We have investigated the factors that regulate aromatase activity in fetal-neonatal rat ovaries. Ovarian aromatase activity (assessed by measuring the amount of 3H2O) formed from [1 beta-3H]testosterone) is low prior to birth (less than 0.5 pmol/hr per mg of protein) and increases to values greater than 30 pmol/hr per mg of protein between days 8 and 12 after birth. The appearance of ovarian aromatase (postnatal days 2-4) coincides with the development of primordial follicles. Fetal-neonatal ovaries maintained in serum-free organ culture do not develop aromatase activity at the expected time. Ovine follicle-stimulating hormone (0.1-1 microgram/ml), ovine luteinizing hormone (0.1 microgram/ml), or their combination failed to induce the enzyme activity in cultured fetal ovaries, whereas follicle-stimulating hormone is effective in preventing the decline in aromatase activity when postnatal day 8 ovaries are placed in culture. In contrast to follicle-stimulating hormone, dibutyryl-cAMP markedly enhances ovarian aromatase in cultured fetal ovaries. Likewise, enhancement of endogenous cAMP formation with forskolin or cholera toxin caused an increase in enzyme activity within 24 hr. Vasoactive intestinal peptide, a peptide known to occur in ovarian nerves, caused a dose-dependent increase in aromatase activity in fetal ovaries prior to folliculogenesis. Of related peptides tested, only the peptide having N-terminal histidine and C-terminal isoleucine amide was capable of inducing aromatase activity in fetal ovaries. The fact that VIP can induce aromatase activity in fetal rat ovaries prior to follicle formation and prior to responsiveness to follicle-stimulating hormone suggests that this neuropeptide may play a critical role in ovarian differentiation.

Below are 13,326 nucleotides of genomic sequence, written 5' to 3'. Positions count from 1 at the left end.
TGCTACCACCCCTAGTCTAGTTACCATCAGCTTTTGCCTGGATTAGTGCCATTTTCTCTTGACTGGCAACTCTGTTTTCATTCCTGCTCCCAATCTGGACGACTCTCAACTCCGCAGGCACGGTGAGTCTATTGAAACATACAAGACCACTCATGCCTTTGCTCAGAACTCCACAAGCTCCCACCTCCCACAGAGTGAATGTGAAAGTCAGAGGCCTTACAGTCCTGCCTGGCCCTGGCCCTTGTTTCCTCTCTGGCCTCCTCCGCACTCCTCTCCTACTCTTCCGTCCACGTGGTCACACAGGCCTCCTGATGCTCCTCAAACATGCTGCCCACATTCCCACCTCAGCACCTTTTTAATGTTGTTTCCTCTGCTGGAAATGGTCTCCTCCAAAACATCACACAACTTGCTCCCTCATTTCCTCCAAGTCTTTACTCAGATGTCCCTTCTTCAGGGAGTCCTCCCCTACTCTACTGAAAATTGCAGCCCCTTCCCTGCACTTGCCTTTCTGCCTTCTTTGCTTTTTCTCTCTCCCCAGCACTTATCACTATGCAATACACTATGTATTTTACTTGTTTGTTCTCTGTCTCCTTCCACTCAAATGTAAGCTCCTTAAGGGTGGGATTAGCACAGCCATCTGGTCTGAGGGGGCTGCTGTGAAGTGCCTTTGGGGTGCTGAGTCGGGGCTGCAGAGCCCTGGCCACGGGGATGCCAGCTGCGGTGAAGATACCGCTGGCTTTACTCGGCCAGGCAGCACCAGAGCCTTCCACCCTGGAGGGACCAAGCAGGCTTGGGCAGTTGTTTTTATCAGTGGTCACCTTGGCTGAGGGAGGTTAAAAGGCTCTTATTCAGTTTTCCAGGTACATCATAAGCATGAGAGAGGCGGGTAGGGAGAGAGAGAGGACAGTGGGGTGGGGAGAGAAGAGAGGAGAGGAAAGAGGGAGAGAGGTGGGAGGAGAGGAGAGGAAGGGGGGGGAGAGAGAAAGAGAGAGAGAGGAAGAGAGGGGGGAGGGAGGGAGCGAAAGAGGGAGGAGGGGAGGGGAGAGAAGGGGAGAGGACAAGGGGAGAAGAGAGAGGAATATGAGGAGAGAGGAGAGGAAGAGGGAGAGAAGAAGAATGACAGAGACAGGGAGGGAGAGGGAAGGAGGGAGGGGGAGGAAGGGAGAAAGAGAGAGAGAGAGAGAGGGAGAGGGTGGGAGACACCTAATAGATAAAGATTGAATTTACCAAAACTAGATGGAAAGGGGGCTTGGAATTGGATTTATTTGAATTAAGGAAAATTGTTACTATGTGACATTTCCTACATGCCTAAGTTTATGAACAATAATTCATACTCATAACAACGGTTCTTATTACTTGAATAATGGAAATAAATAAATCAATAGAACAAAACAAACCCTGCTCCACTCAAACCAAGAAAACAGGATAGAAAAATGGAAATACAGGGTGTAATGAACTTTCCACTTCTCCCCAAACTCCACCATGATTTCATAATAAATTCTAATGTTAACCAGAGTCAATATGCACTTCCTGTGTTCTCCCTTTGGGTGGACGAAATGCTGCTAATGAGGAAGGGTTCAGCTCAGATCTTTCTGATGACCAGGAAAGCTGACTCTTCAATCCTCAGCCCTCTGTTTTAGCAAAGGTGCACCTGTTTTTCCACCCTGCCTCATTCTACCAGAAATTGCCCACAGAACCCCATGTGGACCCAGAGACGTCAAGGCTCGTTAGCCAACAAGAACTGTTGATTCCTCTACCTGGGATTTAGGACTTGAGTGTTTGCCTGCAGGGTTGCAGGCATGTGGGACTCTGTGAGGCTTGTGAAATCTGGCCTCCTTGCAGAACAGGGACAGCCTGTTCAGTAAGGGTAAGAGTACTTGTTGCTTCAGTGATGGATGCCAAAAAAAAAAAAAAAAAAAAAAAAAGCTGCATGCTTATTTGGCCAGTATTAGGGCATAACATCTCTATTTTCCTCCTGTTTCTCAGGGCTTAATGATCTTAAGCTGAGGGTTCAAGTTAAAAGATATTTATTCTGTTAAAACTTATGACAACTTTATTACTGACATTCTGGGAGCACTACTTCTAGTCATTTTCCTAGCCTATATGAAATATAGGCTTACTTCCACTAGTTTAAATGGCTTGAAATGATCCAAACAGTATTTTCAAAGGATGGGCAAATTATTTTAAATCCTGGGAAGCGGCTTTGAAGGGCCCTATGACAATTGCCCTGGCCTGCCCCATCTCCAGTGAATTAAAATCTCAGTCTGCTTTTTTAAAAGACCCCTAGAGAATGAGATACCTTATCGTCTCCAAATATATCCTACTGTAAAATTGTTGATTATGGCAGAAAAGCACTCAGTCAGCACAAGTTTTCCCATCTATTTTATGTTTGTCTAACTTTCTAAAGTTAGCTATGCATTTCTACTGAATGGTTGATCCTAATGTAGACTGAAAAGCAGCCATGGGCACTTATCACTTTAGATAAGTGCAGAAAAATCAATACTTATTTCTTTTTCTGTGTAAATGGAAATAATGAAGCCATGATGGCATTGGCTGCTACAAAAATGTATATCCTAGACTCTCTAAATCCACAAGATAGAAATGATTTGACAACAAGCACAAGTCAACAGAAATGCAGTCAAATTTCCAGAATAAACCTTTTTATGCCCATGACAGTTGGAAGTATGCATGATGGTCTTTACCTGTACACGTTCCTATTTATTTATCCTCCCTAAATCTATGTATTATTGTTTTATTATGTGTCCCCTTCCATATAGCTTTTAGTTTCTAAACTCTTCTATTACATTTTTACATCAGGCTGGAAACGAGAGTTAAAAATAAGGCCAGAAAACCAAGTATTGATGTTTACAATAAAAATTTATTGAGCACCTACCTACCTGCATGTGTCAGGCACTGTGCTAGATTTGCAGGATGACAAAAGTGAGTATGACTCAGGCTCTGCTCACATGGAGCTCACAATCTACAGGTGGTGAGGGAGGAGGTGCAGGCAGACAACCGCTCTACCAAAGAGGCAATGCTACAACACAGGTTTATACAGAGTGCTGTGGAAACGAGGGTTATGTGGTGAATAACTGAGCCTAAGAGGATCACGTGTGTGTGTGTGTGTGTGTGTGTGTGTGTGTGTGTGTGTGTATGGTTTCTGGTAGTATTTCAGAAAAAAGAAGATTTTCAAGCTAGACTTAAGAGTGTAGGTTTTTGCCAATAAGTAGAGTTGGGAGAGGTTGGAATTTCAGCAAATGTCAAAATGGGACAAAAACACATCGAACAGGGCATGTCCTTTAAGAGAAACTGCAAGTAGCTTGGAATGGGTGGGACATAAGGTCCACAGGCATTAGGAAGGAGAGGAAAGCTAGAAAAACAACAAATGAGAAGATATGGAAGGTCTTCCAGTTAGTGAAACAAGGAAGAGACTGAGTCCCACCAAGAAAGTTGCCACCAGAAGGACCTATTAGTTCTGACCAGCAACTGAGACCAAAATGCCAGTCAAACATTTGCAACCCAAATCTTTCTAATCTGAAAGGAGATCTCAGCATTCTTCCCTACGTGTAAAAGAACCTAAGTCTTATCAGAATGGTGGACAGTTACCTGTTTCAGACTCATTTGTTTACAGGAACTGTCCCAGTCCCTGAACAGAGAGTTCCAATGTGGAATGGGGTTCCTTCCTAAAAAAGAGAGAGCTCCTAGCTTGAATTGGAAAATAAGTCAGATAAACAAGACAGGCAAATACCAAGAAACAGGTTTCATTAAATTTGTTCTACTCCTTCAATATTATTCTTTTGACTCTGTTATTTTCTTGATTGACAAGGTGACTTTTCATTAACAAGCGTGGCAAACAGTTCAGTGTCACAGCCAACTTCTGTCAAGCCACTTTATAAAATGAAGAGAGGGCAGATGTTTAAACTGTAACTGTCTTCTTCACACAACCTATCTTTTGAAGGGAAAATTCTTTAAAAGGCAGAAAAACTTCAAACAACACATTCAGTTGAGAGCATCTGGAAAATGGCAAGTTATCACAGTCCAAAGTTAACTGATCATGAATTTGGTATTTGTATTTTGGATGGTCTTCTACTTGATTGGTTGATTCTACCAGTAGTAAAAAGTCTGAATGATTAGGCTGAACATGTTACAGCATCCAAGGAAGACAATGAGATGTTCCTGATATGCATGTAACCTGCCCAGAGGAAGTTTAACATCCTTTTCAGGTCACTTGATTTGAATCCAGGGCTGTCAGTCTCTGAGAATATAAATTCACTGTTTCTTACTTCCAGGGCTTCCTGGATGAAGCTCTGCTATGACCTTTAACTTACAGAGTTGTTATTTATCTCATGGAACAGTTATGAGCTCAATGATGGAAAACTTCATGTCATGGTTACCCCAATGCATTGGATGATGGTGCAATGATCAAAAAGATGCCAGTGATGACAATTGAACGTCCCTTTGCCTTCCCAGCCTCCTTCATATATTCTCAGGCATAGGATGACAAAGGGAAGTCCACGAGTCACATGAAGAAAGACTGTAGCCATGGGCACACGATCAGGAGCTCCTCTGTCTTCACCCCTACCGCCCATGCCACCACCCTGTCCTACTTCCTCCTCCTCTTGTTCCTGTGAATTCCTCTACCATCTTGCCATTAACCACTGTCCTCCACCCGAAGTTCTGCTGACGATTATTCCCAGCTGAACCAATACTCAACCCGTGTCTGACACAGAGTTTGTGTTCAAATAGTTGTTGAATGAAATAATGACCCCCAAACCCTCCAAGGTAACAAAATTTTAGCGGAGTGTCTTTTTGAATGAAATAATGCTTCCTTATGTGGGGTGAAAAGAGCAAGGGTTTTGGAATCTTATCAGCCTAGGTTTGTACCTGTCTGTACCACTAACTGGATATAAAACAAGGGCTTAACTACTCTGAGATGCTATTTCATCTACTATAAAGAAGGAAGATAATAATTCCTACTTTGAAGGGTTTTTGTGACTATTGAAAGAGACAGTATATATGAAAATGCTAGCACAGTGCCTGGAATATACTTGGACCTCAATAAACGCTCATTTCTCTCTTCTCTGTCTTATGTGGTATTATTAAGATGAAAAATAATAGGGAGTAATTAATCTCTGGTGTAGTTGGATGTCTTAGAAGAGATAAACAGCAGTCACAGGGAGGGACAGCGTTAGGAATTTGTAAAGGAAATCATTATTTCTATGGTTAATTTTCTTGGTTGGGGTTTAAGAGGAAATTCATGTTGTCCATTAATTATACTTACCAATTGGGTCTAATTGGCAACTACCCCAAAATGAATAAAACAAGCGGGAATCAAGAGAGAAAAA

|Original language||English (US)|
|Number of pages||5|
|Journal||Proceedings of the National Academy of Sciences of the United States of America|
|Publication status||Published - Aug 1987|
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